2. Current economic picture - While central banks tend to speak in terms of government-sourced economic statistics, they are starting to react to the signs coming from the commercial world. Around the world, many businesses are getting better with the only short-term concerns in finding qualified help. We personally know of US businesses hiring and the apparent replacement of old help wanted ads with new ones at higher initial wages offered. Growth is sporadically picking up globally, selectively in Europe and significantly in Indonesia and Singapore. While not always accurate, The Economist has an article headlined "The global economy enjoys a synchronized upswing."
  3. China remains both the short-term and long-term wild card. US Secretary of State Rex Tillerson is in Beijing meeting with his counterpart. This is a "getting to know you" meeting, trying to find areas of future cooperation. Combine this with the speech of Apple's* (NASDAQ:AAPL) CEO on Saturday in Beijing and his meetings early next week with the leading political and economic leaders of China, which can further clarify the nature of Chinese progress in becoming an even bigger player on the world stage. While the current government of China has apparently managed its economy best in the world of large nations, a recession or even a major slowdown in its growth would be destabilizing to the US and much of the world. This possibility does not appear to be priced into the global stock markets.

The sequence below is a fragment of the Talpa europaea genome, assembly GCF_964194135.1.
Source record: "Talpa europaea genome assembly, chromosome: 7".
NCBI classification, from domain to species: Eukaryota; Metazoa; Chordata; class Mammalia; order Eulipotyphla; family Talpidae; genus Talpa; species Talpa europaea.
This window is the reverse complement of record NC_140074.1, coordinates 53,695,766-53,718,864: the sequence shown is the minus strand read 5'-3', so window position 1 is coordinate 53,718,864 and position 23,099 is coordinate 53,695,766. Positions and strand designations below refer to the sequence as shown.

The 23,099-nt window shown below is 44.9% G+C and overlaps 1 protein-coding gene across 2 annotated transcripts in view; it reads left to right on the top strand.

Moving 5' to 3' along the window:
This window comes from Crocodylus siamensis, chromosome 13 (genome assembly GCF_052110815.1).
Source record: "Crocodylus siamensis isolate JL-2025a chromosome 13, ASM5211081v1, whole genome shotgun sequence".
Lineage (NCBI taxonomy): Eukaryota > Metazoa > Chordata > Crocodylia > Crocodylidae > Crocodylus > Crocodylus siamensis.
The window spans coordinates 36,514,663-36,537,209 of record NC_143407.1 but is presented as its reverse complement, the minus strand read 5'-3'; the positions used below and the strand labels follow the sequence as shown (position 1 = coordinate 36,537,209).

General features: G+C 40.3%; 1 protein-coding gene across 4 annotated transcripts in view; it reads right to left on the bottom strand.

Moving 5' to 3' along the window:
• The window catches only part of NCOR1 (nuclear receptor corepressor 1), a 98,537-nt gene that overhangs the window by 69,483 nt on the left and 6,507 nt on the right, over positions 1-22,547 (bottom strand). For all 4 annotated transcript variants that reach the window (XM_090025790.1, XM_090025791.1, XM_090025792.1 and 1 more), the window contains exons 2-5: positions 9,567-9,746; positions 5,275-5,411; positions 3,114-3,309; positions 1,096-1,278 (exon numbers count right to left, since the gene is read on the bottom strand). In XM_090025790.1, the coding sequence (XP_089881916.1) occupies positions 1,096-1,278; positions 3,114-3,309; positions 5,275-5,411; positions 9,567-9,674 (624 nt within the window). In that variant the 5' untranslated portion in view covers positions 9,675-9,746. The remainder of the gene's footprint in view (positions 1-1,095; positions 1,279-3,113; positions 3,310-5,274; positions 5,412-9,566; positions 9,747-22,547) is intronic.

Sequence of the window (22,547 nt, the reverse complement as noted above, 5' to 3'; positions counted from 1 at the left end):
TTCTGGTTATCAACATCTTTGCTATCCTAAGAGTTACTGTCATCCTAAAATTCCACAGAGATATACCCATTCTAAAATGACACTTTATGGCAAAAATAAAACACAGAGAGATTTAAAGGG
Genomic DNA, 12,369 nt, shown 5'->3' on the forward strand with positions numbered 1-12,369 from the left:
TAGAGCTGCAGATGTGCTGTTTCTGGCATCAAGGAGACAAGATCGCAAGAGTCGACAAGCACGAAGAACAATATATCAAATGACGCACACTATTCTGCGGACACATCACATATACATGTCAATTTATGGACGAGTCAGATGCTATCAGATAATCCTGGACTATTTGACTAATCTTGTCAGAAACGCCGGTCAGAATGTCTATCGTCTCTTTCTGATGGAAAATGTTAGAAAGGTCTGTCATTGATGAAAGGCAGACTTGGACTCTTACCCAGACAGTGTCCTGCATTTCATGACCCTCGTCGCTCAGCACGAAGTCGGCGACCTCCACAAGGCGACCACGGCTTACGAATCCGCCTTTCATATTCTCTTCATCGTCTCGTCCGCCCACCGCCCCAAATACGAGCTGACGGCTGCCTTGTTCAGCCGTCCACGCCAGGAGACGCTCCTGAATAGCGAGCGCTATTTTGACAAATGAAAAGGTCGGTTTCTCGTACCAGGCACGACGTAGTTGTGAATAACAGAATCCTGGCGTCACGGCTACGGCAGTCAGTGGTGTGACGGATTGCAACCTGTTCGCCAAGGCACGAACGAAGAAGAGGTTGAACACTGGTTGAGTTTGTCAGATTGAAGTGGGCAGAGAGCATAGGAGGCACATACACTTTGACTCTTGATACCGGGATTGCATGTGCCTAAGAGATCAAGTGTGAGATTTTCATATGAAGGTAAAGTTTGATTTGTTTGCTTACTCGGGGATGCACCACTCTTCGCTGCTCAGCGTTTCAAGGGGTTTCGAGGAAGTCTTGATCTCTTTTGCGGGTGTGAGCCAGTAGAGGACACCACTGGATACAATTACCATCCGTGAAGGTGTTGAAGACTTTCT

4. Market leadership and structure changes could be disruptive or opportunities. Charles Schwab* has issued an intelligent study that portrays that the superiority of small caps compared to large-market capitalization stocks is going to be reversed due to both market liquidity concerns and valuations. This view could be supported by The Financial Times which reports a study that predicts that one-third of City (UK's Wall Street) analysts will lose their jobs due to regulatory disclosure practices. They note that this could produce more underpriced securities, which will tend to be in small to mid-caps. We have seen for some time similar trends within the US, which is one of the reasons why US small caps have performed so well, as captured in a number of mutual funds. A Quarterly Institutional Review by Dimensional Fund Advisors demonstrates that the superior performance of many small caps comes from value and core funds, not small-cap growth funds. Our investment funds and portfolios will almost always have different mixes of large-cap and small-cap funds.